- Fig 6 and 7 show Christopher Capozziello’s (2011) project The Distance Between Us. The project is an intimate portrayal of the life of Capozziello’s brother and his interaction with the outside world. This is affective, however, the portraits are passive in that they just observe the life he has, rather than making a statement. This has lead me to decide that the project I will make will make a statement, as this is more likely to have an impact and inflict change.
- Leon Borensztein (2016) project Artists With Disabilities (shown in fig 8 and 9) is an intimate view of the disabled artists. The lack of contextualisation with the project (although the images are self explanatory) shows the disabled as just being good at art. This project is passive as well. Although the style of the portraits, coding them with something that the people are interested in, is something that I will carry through to my project. Fig 10 shows another series by Borensztein, Sharon (2016) that is a more intimate display of the life of the disabled. This intimacy and the recording of the unseen is something that I wish to carry on through my project.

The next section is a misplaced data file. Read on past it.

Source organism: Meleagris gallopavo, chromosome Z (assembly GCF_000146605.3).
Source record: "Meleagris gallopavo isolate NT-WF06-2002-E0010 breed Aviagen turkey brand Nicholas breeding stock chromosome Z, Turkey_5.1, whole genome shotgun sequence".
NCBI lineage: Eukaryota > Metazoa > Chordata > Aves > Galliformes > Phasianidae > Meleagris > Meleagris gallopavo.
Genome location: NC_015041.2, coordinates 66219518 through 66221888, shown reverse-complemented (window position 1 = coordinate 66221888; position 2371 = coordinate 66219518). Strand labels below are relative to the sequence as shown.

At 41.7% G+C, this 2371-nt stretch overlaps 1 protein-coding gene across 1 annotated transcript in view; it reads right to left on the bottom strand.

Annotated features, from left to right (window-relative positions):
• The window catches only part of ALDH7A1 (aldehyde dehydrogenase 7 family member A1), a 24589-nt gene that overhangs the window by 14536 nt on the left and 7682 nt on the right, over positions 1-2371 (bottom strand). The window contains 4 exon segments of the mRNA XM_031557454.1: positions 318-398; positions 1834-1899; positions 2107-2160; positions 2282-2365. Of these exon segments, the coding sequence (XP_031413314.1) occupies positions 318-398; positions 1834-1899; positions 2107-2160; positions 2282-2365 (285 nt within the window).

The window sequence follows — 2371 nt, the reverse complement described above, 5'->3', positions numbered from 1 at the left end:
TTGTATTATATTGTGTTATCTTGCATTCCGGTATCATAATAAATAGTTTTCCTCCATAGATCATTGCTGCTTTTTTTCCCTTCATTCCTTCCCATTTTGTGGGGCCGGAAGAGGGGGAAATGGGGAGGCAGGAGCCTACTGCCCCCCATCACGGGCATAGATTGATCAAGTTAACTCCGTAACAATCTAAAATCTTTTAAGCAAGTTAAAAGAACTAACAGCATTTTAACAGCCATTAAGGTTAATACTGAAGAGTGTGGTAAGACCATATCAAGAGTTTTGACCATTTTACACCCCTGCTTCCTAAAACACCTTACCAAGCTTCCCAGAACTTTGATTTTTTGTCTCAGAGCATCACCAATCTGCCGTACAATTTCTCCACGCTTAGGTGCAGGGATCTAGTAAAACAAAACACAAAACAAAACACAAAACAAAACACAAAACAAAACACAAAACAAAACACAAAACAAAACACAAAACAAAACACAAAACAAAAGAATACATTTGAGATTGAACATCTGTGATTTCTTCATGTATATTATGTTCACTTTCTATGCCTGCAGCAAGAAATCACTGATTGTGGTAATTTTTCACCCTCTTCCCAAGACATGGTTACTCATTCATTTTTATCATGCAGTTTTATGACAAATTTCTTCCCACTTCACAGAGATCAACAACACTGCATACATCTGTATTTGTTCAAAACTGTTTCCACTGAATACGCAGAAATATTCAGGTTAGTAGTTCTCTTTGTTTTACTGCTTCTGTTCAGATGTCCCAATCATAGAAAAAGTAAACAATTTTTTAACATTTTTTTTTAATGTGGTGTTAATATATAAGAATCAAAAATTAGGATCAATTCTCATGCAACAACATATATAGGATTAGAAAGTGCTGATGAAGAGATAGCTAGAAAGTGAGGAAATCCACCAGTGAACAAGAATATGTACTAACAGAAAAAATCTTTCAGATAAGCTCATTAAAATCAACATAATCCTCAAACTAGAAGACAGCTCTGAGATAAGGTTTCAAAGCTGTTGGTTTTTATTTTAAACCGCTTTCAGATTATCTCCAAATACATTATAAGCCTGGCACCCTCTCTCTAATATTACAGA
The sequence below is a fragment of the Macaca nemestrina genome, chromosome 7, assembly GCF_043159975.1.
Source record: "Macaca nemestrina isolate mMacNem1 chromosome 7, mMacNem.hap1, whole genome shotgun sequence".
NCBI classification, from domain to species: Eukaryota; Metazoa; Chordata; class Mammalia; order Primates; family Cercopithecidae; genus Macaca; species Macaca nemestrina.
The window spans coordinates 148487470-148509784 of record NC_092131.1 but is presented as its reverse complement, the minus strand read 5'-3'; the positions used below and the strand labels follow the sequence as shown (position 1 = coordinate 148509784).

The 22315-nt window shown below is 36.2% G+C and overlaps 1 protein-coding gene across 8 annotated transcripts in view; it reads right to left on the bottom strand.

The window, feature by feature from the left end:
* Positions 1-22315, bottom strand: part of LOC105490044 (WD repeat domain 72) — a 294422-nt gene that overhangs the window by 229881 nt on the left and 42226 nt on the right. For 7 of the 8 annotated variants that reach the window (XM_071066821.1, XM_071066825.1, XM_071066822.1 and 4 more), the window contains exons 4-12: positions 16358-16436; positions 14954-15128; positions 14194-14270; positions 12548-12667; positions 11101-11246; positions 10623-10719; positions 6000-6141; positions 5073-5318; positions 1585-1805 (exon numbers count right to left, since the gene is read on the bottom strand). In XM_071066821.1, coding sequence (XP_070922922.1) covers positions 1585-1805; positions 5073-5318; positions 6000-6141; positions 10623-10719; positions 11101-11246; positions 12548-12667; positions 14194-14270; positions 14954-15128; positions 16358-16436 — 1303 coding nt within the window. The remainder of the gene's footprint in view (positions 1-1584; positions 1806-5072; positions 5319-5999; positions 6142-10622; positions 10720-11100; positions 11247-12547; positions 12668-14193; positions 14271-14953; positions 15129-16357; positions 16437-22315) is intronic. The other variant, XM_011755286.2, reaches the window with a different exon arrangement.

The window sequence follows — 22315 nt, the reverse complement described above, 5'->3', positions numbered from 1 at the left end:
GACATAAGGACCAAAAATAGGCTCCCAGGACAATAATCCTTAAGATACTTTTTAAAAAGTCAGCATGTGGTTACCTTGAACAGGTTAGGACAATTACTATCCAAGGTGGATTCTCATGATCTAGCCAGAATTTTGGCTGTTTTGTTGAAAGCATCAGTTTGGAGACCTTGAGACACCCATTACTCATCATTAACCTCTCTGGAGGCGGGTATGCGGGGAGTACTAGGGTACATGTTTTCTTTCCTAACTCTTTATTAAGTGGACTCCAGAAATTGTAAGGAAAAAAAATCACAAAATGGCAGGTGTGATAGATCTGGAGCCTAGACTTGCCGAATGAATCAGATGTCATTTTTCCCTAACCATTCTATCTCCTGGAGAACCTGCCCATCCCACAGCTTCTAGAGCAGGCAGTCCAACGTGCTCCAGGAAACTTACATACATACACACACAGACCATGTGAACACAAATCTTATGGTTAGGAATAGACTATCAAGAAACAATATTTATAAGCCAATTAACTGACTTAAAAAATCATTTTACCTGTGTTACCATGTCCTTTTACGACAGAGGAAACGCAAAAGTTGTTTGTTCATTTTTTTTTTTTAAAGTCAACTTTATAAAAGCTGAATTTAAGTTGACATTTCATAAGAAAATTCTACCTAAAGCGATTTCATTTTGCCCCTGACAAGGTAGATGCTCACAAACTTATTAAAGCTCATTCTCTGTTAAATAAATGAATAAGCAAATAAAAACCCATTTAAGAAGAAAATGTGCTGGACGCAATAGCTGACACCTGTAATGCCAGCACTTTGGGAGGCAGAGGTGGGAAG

- Emer Gillespie’s (2017) Picture You, Picture Me is an interesting project taken from the disabled and their families eyes. Gillespie states that:
Photography, by its nature as a visual medium, only shows the surface of what are complex relationships and subjective realities. There is a desire to examine and document subtle relationships in contemporary, re-envisioned family life. As a participant-observer, these images are my own examination of appearance and existence, perception and thought through the visual exploration of my modern family.